Eritrea is a country of nine nationalities. They belong to Nilo-Saharan, Kushitic, and Semitic families. The earliest inhabitants of Eritrea were Pygmoid type of people. The Nilo-Saharan family (Nilotic) were the first migrants to Eritrea. They migrated to Eritrea from Upper Nile. They intermarried with the Pygmoid population. This resulted in Nara and Kunama ethnic groups.
Since the introduction of Christianity and Islam to Eritrea, the country is endowed with ancient Monasteries and Mosques that are in possession of ancient historical heritages and places of worship. The Monasteries of Debre Bizen, Debre Sina, Hum, the Sahaba Mosque and the Shrine of Mariam De’arit are some of the Holy places that are ancient, historical places and attract many visitors.
When we talk about the Eritrean struggle for independence what comes in mind is the endurance, perseverance and belief for a cause of the Eritrean people. Enduring the hardship, brutality, cruelty, and indiscriminate killing perpetrated by the enemy soldiers and security forces, and that for over thirty years, and ultimately coming out triumphant is the trade mark of the Eritrean people. We could confidently claim that, in terms of longevity and severity, the Eritrean people’s struggle is unique and there are very few liberation struggles that took so long without not giving up, resisting all sorts of brutalities with one thing in mind, determination that after all the crimes committed one day Eritrea will be free in which its people will walk their head up.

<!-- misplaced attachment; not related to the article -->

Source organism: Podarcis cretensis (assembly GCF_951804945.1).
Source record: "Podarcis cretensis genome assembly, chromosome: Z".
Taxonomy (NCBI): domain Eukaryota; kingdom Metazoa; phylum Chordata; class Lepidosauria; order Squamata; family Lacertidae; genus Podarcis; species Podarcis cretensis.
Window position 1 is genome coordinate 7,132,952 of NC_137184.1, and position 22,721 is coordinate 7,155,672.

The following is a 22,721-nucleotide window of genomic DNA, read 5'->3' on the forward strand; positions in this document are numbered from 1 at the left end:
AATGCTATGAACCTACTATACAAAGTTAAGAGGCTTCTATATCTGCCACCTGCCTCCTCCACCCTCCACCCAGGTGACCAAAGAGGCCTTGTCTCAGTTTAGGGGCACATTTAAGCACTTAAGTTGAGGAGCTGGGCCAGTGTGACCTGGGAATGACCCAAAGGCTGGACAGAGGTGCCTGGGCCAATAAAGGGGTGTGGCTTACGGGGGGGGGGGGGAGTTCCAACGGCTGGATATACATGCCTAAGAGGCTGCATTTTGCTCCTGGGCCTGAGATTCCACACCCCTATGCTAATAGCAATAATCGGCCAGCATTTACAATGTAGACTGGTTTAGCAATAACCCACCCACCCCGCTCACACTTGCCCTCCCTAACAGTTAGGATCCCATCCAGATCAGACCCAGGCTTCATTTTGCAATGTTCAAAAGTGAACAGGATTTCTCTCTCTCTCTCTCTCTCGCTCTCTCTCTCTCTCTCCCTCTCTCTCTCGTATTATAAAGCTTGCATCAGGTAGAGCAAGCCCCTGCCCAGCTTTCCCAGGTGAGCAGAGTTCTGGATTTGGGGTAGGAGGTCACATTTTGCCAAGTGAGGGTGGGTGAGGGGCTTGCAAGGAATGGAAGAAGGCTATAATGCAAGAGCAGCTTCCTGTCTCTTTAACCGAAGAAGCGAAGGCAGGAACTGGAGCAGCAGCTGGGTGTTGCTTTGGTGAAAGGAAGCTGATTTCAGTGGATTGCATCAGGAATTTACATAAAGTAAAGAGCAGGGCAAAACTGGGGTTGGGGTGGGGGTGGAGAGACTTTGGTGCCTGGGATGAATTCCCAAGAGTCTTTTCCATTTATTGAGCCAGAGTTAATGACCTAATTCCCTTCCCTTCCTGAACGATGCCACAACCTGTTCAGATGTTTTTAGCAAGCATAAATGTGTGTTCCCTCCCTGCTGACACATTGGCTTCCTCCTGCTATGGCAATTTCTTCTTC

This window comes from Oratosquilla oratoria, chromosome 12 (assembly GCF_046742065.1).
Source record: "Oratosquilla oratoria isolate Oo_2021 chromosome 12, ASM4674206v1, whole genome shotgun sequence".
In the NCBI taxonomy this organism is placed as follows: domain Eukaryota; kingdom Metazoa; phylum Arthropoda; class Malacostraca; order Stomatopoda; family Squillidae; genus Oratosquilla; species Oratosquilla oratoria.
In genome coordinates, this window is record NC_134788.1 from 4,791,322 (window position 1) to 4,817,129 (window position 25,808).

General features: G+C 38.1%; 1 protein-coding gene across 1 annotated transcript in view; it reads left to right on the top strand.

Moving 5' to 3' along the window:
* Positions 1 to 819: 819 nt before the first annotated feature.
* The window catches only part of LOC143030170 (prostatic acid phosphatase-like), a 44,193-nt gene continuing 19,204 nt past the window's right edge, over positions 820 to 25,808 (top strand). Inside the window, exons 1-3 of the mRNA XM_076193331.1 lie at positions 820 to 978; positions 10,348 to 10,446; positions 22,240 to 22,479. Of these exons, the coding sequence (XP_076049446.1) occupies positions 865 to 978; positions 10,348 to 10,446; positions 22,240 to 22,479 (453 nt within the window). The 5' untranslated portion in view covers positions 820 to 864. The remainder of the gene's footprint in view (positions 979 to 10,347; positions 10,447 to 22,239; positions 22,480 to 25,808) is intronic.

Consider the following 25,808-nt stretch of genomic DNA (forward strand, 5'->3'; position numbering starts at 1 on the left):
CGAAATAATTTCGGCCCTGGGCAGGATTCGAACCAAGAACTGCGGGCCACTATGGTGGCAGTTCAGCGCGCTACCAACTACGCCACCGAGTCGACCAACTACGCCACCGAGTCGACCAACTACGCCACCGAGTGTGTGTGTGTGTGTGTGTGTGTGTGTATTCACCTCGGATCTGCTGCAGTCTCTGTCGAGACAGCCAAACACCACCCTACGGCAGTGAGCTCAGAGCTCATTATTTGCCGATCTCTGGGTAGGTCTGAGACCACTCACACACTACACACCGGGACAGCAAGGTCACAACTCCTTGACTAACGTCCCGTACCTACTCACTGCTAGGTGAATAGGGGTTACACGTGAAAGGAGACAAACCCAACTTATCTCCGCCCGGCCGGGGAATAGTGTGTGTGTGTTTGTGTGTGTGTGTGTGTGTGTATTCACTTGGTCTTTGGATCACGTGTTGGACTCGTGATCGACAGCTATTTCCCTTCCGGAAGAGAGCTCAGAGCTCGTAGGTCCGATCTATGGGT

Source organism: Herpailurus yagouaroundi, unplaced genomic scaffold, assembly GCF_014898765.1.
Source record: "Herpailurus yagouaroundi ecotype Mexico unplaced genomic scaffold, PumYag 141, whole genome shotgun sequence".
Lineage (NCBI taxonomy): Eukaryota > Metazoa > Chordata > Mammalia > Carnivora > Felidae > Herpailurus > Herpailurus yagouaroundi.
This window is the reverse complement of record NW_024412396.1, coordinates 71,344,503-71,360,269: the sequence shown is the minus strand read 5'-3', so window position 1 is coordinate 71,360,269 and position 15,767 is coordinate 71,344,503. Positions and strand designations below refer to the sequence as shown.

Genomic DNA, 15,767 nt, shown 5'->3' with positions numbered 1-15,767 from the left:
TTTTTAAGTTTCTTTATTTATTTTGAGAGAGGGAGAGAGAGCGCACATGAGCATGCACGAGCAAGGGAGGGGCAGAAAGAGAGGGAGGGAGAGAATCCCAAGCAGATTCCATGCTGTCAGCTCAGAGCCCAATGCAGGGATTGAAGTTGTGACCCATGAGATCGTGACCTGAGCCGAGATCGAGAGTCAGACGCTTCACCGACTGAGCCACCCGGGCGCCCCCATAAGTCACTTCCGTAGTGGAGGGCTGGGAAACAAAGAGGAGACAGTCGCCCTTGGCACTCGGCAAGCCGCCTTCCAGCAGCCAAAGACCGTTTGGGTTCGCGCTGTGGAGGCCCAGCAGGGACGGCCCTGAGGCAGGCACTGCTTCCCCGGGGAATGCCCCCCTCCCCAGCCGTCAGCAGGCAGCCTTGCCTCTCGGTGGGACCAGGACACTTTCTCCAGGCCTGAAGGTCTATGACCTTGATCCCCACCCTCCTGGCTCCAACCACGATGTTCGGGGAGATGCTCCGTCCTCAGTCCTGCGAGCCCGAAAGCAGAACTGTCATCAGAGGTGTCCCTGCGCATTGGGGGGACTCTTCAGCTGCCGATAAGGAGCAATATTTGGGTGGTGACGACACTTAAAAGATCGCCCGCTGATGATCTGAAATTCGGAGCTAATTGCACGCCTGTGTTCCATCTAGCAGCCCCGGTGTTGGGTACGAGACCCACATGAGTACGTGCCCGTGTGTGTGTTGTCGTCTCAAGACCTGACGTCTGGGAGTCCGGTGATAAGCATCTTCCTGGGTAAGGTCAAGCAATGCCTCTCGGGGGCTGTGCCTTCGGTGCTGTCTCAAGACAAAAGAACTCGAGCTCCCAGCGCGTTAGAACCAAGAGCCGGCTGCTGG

In Eritrea there are three kinds of marriages: Customary, religious or public marriages. All three are accepted legally as binding. The customary marriage involves every member of the society and is a big occasion in which close family members have a say. And it is an accession very interesting to observe ad understand the tradition and culture of the society.